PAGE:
Suppose that $X_1$ and $X_2$ are iid exponential random variables having mean $1$. Give the value of $P(X_{(2)} > 2X_{(1)}$).

Note that $X_{(1)}$ is the sample minimum and $X_{(2)}$ is the second smallest element in the sample, but in this case, the maximum. I'm given that the joint pdf of $X_{(1)}$ and $X_{(2)}$ is

$$f_{X_{(1)},X_{(2)}}(x_1,x_2) = \begin{cases} {2e^{-x_1}e^{-x_2}} & \text{$0 \lt x_1 \lt x_2$} \\{0} & \text{otherwise}\end{cases}$$

So $x_2$ must be between $2x_1$ and $\infty$ and $x_1\in(0,\infty)$. Thus I have

$$\begin{align*} P(X_{(2)} > 2X_{(1)}) &= \int_0^\infty\int_{2x_1}^{\infty}2e^{-x_1}e^{-x_2}dx_2 dx_1\\\\ &= \int_0^\infty 2e^{-x_1} \left(-e^{-x_2}|_{2x_1}^{\infty} \right)dx_1 \\\\ &= \int_0^\infty 2e^{-x_1} \left(0-(-e^{-2x_1} \right)dx_1 \\\\ &= \int_0^\infty 2e^{-3x_1}dx_1 \\\\ &=\left(-\frac{2}{3}e^{-3x_1}|_0^{\infty}\right)\\\\ &=0-\left(-\frac{2}{3}\right)\\\\ &= \frac{2}{3}\\\\ \end{align*}$$

Is this a valid solution? How could one derive the given joint pdf if it were not given?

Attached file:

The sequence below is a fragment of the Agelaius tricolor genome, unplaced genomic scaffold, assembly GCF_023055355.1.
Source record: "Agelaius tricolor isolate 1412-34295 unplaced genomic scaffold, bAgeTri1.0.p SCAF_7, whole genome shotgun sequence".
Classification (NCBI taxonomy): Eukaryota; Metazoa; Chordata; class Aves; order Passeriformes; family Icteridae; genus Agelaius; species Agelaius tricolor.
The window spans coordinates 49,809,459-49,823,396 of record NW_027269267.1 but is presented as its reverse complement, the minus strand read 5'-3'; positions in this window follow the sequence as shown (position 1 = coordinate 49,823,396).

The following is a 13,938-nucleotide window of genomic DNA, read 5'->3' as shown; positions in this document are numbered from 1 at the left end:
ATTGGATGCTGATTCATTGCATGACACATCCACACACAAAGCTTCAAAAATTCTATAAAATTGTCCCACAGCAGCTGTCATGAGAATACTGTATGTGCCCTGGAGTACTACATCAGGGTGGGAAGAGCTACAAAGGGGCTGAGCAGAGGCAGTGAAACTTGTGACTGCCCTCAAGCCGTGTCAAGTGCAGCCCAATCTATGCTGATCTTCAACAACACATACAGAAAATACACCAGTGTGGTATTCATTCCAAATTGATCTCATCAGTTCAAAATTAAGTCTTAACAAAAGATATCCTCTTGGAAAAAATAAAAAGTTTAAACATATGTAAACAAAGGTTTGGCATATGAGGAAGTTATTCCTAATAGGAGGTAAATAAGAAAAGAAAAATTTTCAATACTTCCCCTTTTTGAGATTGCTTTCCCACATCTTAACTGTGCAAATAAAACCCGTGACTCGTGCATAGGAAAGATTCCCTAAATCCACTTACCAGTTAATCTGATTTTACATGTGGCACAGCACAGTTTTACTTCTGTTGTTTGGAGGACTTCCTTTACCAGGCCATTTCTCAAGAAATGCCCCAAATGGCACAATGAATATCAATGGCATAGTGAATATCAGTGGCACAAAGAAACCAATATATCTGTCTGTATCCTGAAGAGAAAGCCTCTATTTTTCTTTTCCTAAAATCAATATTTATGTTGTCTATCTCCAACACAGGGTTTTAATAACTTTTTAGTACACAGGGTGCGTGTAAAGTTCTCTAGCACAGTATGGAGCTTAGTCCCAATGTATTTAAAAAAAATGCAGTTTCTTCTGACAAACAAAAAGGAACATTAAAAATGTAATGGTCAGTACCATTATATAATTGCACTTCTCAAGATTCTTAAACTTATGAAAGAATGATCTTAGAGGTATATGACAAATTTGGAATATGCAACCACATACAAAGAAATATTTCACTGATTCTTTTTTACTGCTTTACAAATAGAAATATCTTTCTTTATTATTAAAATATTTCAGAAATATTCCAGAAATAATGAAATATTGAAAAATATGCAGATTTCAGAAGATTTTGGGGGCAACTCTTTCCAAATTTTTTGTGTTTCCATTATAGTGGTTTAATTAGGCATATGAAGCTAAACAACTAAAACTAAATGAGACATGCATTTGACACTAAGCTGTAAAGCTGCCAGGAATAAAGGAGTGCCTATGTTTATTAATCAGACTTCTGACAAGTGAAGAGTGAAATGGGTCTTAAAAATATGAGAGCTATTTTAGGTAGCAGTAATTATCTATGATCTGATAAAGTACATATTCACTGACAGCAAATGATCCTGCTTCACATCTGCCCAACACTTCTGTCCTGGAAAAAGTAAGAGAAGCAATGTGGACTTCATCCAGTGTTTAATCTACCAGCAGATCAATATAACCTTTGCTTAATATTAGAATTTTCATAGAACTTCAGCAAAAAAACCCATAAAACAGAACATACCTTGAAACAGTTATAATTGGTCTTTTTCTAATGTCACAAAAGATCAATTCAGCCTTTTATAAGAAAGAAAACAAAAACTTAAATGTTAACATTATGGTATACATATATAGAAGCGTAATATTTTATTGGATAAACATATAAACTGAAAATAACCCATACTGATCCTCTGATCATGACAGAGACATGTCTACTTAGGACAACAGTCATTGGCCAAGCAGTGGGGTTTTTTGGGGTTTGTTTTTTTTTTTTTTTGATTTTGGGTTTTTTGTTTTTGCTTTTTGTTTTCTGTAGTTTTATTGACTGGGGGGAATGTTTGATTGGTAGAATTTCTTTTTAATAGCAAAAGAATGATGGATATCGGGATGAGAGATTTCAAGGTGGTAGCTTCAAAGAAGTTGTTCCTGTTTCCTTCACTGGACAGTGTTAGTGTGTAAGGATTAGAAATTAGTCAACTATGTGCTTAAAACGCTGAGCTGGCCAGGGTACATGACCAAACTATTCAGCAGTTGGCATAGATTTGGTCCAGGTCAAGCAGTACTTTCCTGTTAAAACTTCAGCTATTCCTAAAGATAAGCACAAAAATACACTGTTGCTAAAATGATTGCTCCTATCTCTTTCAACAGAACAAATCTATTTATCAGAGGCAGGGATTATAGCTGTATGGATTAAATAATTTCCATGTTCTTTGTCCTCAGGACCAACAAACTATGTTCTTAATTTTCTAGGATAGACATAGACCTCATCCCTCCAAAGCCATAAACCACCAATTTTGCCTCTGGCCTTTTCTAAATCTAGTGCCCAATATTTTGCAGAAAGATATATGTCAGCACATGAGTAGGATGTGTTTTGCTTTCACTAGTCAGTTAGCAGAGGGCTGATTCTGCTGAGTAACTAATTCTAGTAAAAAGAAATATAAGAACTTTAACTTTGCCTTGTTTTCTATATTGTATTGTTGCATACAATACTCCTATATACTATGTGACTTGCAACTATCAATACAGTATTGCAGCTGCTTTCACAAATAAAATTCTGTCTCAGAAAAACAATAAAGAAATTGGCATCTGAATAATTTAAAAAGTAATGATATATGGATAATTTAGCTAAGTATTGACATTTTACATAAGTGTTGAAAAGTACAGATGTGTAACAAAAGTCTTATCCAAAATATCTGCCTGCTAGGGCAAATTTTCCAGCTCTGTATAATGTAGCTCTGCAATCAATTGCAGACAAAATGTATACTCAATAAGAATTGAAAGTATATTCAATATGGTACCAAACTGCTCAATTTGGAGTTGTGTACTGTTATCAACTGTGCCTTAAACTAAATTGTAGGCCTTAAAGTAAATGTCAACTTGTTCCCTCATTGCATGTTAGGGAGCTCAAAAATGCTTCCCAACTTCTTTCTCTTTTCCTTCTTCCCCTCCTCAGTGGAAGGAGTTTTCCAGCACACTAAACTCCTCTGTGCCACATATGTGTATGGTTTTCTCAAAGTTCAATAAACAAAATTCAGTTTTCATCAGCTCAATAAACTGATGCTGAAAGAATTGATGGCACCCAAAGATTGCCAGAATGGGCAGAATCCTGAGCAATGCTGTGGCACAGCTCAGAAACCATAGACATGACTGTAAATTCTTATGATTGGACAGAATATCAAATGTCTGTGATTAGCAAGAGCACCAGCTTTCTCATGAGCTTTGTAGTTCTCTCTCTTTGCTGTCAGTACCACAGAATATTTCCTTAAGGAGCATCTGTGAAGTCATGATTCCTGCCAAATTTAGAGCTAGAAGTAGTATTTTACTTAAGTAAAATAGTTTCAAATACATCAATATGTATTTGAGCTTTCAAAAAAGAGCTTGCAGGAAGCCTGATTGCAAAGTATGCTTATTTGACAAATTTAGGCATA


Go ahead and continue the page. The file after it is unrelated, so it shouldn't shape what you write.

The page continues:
The joint PDF of order statistics has a closed form in terms of CDF and PDF. Here are some links you might look at

To verify your answer, perhaps you know how to calculate the (individual) distributions of $X_{(1)}$ and $X_{(2)}$ using a CDF argument? You should get $$ P(X_{(1)} \ge x) = e^{-2x} \text{ i.e. } f_{X_{(2)}}(x) = 2 e^{-2x} \cdot \mathbf{1}[x \ge 0] \text{ i.e. } X_{(1)} \sim \text{Exp}(2) $$ and $$ P(X_{(2)} \le x) = (1-e^{-x})^2 \text{ i.e. } f_{X_{(2)}} = (2e^{-x} -2e^{-2x}) \cdot \mathbf{1}[x \ge 0] $$ Therefore \begin{align*} P(X_{(2)} > 2X_{(1)}) &= \int_0^\infty P(X_{(2)} \ge 2X_{(1)} \mid X_{(1)} = x) \cdot f_{X_{(1)}} (x) \; dx \\ &= \int_0^\infty P(X_{(2)} \ge 2x \mid X_{(1)} = x)\cdot (2 e^{-2x}) \; dx \\ &= \int_0^\infty P(X_{(2)} \ge 2x)\cdot (2 e^{-2x}) \; dx \quad \text{(Independent)} \\ &= \int_0^\infty ( 1 - (1-e^{-2x})^2 ) \cdot (2e^{-2x}) \; dx \\ &= \int_0^\infty 4e^{-4x} -2e^{-6x} \; dx \\ &= \left(\int_0^\infty 4e^{-4x} \; dx \right)- \frac{1}{3}\left( \int_0^\infty 6e^{-6x} \; dx \right) \\ &= 1 - \frac{1}{3} = \frac{2}{3} \end{align*}

  • $\begingroup$ Why is $P(X_{(1)}\geq x)=e^{-2x}$? $\endgroup$ – Remy Nov 26 '17 at 0:29
  • 1
    $\begingroup$ yes, $P(X_{(1)} \ge x) = P(X_1 \ge x \text{ and } X_2 \ge x) \stackrel{\text{ind}}{=} P(X_1 \ge x) P(X_2 \ge x) = e^{-x} e^{-x} = e^{-2x}$. Another useful fact in particular for exponential distributions: for independent random variables $X \sim \text{Exp}(a)$ and $Y \sim \text{Exp}(b)$, we have $\min \{ X,Y\} \sim \text{Exp}(a+b)$. (On the other hand, the maximum of independent exponential random variables is not so "nice" and is certainly not exponential) $\endgroup$ – user365239 Nov 26 '17 at 0:34

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